One year ago, the Stevens household made a huge decision. We were sick of paying for TV each month, especially given that we were paying the cable and satellite companies, with their mandatory equipment rental, long-term contracts, activation and installation fees, and charges on surcharges. No wonder they've got customer-satisfaction ratings that make the IRS look beloved.
Particularly galling, of course, is the practice of bundling channels, or forcing consumers to pay for many channels they don't want. Anyone who has ever flipped past Lifetime, Logo, Bravo, WE TV, Oxygen, and SoapNet while looking for a football game can attest to how annoying it is.
Besides, as any nerd will tell you, giving up cable is cool these days. Paying for programming is passe — a 20th-century relic, like rotary-dial phones and men who remove their hats at dinner. Today's tech-savvy, early-adopter-types are supposed to get their TV for free — by any means necessary. Free is good. We do live, after all, in Times Like These. So the whole Stevens clan, all three of us, held a vote on if we should give up cable. The measure passed. The count was 1-0. Both of the dogs abstained.
After the taxes and surtaxes, and the flim-flammery about introductory rates, a basic package works out to around $50 per month, regardless of provider. Throw in high-def channels — otherwise, why even have a flat screen? — plus the DVR, a few premium channels, and an occasional pay-per-view movie. Our bill was closer to $200. By ditching the decoder box, therefore, we figured on saving over $2,000 a year. Or, rather, that's what I figured. The dogs aren't too good at math. What none of us knew, though, was just how expensive saving all that money would be.
Yes, there is such a thing as free television. Kind of. If your TV has a built-in HDTV tuner, all you need is an HD antenna. (They start around $30. Unless you live far from the city, where you'll need good antenna, which can cost 10 times as much.) Then you will have ABC, CBS, NBC, FOX, PBS, religious channels, and probably a few local independent stations that air Nick-at-Nite type reruns. Beyond that, there's home shopping. Lots and lots of home shopping. A home shopping channel somewhere is serving the American people's unquenchable thirst for hand-painted porcelain kitty figurines 24/7/365.
To watch anything else, you've got to go online. There, yes, some programs are streamed for free, either at the show's home page, or sites like Hulu.com. Some programs; not all.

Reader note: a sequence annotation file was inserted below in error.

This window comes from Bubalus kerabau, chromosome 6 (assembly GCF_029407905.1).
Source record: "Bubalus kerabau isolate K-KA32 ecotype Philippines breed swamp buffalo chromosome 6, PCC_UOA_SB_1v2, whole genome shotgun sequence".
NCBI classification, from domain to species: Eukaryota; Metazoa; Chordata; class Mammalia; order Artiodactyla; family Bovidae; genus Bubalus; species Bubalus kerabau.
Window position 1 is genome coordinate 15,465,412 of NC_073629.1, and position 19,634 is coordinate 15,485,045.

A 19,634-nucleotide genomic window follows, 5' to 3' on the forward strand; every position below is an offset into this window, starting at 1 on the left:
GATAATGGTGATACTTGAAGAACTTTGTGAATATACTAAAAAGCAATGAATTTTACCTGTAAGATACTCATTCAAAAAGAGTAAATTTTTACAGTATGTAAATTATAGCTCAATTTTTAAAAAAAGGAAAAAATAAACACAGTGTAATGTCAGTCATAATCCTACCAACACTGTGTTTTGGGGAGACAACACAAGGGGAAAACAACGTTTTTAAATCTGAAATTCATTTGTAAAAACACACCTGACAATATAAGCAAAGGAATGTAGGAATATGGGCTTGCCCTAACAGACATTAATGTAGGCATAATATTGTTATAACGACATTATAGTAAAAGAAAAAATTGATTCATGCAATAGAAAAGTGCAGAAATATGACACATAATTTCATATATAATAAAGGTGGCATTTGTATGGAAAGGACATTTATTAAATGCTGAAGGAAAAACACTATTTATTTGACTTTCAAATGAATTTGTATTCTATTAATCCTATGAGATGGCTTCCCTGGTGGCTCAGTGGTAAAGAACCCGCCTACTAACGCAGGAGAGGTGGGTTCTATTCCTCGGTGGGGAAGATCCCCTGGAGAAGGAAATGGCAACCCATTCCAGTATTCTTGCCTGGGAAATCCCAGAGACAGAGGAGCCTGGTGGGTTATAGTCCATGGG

Watching said streams, you might also notice that the aesthetic experience of doing so, put bluntly, stinks. Out loud, like dead fish. Browsers crash, pictures freeze. The sound goes out of sync. The buffers won't stop buffering, whatever that is.
Downloading shows for home playback, from sites like Amazon.com or Apple's iTunes, makes for a much better viewing experience, certainly. That stuff, however, will cost you. Episodes of the 15th season of "South Park" on iTunes, for instance, currently run $2.99 a pop. And for the really top programming, like the water-cooler-worthy latest on HBO, you'll still have to wait for the DVD — renting from a service like Netflix or Blockbuster on Demand. Also, by the way, not free. Worse, you'll be that guy — the one who comes to work psyched to talk about the "Game of Thrones" from last night that everybody else watched and talked about six months before.
Streaming or downloading — either way, you have to watch on a monitor or laptop unless you buy more stuff. Depending on the computer, it's possible to get an adapter, and run a cable straight from the computer to a TV set — a slick bit of decor, for sure. But storage and the interface can get clunky. The solution is yet more equipment — one of those set-top media receiver/extender box things with a name like the CiragoTV Platinum CMC3000 that can stream directly from Netflix, HuluPlus, Google TV or Blockbuster on Demand and give you room to store hours of programming to watch later.
Sports, though, can't be watched later. The whole point is that it's happening live. So, once more, pay. Pay for MLB.TV, the NBA League Pass Broadband, and NHL Game Center Live. Hunt up a pirated stream of the NFL Sunday Ticket, if you don't mind the malware. It's all a monumental pain, and wildly unsatisfying, and none of it address the core problem facing any sports fan without pay TV. Namely, life without ESPN may not be worth living.
Ultimately, I ended up watching tons of games at a local sports bar, and spending at least $20 on beers several times a month to rent the barstool. That outlay, plus every other expense incurred over the last year meant that we spent about $5,000 to save two grand. But hey, at least there was less convenience and low quality.
Last week, the dogs and I voted again. Then we called the cable company. Two weeks later, when the jerks came between noon and 5 p.m., we waited with open arms.